Thank you everyone on your input! I tend to agree with all of you about going to Vienna... just too much. Chani, your idea about the concert is fabulous! 2 birds with one stone! James, we are staying in the Ferencvarcos District, close to the Holocaust Museum. Our full days are on a Friday and Saturday. We do arrive the night before, so we are going to hit the pavement running on Friday to see as much as possible. We leave for Prague on Sunday. I would love to do a river cruise, but concerned about the weather. That being said, I've read both opinions on getting tickets for a cruise before you leave home and buying the tickets there. What do you think?
Thank you again!
So, I saw Worldinbetween's post and tried to figure out how she put you so close to the market. She's right, great market, but you are half way across town from it. I also screwed up and had you a little further north than you will be staying. I shouldn't try to do things by memory. I made a few corrections below in BOLD
Arrival Thursday 3, 10, 17, 24
Means you miss the 15th which is a real shame because it is a National Holiday with all sorts of celebrations around town.
Depending on what time you arrive you might stroll out for a good dinner. You hotel is sort of “out there” and you haven’t got a lot of time. So find your way to the Corvin-negyed M3 metro station use the ticket machine to purchase 10 tickets and take the M3 to Deak Ferenc ter. From here it is less than a 10 minute walk to the heart of Danube Embankment. Find a place to eat and enjoy the view. You can walk the trip if you want. Shouldn’t take more than 30 minutes . https://onedrive.live.com/redir?resid=C9F4C533EB93D92E!16627&authkey=!AFFXgdA2pX_hJew&v=3&ithint=photo%2cJPG Worth the walk or the subway and the tram.
Friday find your way back to the M3 station at Corvin-negyed from there on the M3 one stop to Kalvin ter and from there the 47/49 Tram to the Great Market Hall. Follow your nose in the basement. Afterwards take the 47/49 Tram across the river to the first stop. It’s the Gellert Hotel (google along with Eichman and Schindler), the get on the 19/41 Tram to the funicular and see Castle Hill (3 hours more or less – use a guide book). Then walk down the hill and walk across the Chain bridge, find the 2 Tram back to Fovam ter and then the 47/49 tram to the Great Synagogue and the old Jewish district. A couple of amazing synagogues here along with some pretty interesting local streets with restaurants, clubs, ancient unrestored architecture. Probably has as much character as any place in town. A paid walking tour is always good in this area. Take the Great Synagogue tour.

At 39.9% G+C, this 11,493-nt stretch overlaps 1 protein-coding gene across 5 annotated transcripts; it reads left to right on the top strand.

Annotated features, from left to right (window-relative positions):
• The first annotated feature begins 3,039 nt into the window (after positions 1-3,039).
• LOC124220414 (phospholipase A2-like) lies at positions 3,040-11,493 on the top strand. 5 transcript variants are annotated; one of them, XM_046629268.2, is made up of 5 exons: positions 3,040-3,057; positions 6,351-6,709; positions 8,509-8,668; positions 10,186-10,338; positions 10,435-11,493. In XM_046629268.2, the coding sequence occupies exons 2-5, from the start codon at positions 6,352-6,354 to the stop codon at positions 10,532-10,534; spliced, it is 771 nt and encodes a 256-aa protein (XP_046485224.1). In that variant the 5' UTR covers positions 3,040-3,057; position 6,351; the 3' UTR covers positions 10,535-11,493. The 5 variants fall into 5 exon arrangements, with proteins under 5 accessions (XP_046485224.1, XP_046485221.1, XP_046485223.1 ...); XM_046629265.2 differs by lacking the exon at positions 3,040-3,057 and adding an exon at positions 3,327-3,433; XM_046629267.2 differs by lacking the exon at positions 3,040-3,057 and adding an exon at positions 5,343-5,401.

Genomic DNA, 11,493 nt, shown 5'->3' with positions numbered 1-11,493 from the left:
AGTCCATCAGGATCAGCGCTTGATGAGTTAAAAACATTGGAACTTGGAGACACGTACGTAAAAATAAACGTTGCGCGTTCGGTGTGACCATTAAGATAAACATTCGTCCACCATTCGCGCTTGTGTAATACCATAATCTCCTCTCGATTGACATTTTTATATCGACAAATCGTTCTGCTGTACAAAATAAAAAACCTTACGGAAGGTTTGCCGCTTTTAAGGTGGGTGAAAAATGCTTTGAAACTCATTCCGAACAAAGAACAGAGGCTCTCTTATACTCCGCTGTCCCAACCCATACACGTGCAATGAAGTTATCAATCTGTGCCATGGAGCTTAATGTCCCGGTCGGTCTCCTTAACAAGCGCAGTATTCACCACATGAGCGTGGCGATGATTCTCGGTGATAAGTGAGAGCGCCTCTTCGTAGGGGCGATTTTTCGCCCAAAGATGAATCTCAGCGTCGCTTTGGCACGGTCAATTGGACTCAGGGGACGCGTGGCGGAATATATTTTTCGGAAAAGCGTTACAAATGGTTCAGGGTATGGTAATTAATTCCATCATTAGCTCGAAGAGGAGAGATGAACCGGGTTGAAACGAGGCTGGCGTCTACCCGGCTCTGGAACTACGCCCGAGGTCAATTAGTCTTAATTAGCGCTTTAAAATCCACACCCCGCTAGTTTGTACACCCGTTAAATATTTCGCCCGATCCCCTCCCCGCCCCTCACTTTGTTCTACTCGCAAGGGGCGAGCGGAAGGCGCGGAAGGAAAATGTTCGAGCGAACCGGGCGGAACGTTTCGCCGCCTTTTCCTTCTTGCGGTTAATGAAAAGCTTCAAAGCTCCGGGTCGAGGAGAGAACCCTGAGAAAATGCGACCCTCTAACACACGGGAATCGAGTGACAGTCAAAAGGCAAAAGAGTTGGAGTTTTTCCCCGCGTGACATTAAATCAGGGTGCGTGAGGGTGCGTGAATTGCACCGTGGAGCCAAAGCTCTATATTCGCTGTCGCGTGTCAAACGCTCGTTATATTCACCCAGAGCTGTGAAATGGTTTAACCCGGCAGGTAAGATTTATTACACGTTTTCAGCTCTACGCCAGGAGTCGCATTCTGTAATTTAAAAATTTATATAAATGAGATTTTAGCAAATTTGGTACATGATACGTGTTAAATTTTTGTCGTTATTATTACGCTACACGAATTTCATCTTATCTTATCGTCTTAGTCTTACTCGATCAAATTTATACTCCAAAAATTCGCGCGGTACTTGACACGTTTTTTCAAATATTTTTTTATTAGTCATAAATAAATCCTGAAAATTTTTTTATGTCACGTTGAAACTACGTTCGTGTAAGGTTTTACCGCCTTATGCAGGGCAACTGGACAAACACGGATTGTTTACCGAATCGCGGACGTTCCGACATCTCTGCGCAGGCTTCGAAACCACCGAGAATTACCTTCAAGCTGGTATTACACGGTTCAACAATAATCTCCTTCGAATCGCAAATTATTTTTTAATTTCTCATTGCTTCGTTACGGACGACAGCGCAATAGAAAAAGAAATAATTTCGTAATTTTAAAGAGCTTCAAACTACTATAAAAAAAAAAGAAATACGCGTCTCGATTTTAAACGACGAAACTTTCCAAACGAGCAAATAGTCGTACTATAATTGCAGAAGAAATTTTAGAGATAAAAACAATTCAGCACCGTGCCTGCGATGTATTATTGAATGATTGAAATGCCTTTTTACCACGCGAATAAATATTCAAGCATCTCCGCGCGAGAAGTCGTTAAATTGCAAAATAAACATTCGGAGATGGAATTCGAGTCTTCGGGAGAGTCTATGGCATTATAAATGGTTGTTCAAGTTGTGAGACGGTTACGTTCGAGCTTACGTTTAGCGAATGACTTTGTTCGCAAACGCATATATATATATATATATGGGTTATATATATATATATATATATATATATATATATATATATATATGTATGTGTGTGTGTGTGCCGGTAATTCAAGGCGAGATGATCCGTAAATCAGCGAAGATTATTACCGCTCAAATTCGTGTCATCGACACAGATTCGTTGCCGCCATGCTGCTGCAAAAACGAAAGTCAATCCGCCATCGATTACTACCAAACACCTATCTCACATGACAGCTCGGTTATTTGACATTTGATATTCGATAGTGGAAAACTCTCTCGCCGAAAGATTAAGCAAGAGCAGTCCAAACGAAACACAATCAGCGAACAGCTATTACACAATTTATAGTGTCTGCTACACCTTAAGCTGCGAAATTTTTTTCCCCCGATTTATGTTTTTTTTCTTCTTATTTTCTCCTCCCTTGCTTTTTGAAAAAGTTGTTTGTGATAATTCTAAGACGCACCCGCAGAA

For dinner book a table for the Spinoza Dinner and Klezmer Band show (only on Friday night). Google Klezmer. From where you are staying……..take a taxi. Find a nice wine bar for after dinner. My favorite is Kadarka; not too far away.
Saturday I would go back to Corvin-negyed and hop on the 4/6 Tram to the New York Palace for your morning coffee. All of these places you need to google and read the history. Then back on the tram to the Oktogon. From the Oktogon you will walk up Andrassy ut enjoying the architecture and mansions until you reach Hero’s Square (google), from there into city Park to the Bath House. If nothing else to see the architecture. Then back on the M1 metro to the Oktogon (google the M1). From the Oktogon walk down Andrassy to the Opera, shops, stores. At the end of Andrassy is a Georgian Restaurant. Have lunch. Now to the Basilica. Climb to the top for the view and pay the 300 ft to see the sacred hand. Now down the pedestrian walkway about halfway to Oktober 6 utca which will lead you to the Szabadság tér, Ronald Reagan, the US Embassy and then to the Parliament Building. From the Parliament you can take the #2 Tram back to familiar territory. Pretty much a day.
Dinner river cruise with tickets you purchased on line.
Wow! Thank you James!!! Great information! I will definitely look up all the places you said to see. One more question... we were also wondering about the bath houses. Is there one that is better then another one? The Hotel Gellert? My friend and I want to go, but I'm a bit "iffy" about it. Thank you again!
Bath houses. They range in character from 16th century Turkish to Baroque to Neo Classical. Each has its own attraction. While I know its the most touristy (half of the people there will be tourists, the other half local) I just have fun at the Széchenyi Baths. Here, you choose: http://visitbudapest.travel/activities/budapest-baths/ If you are into such things then its just the thing to do.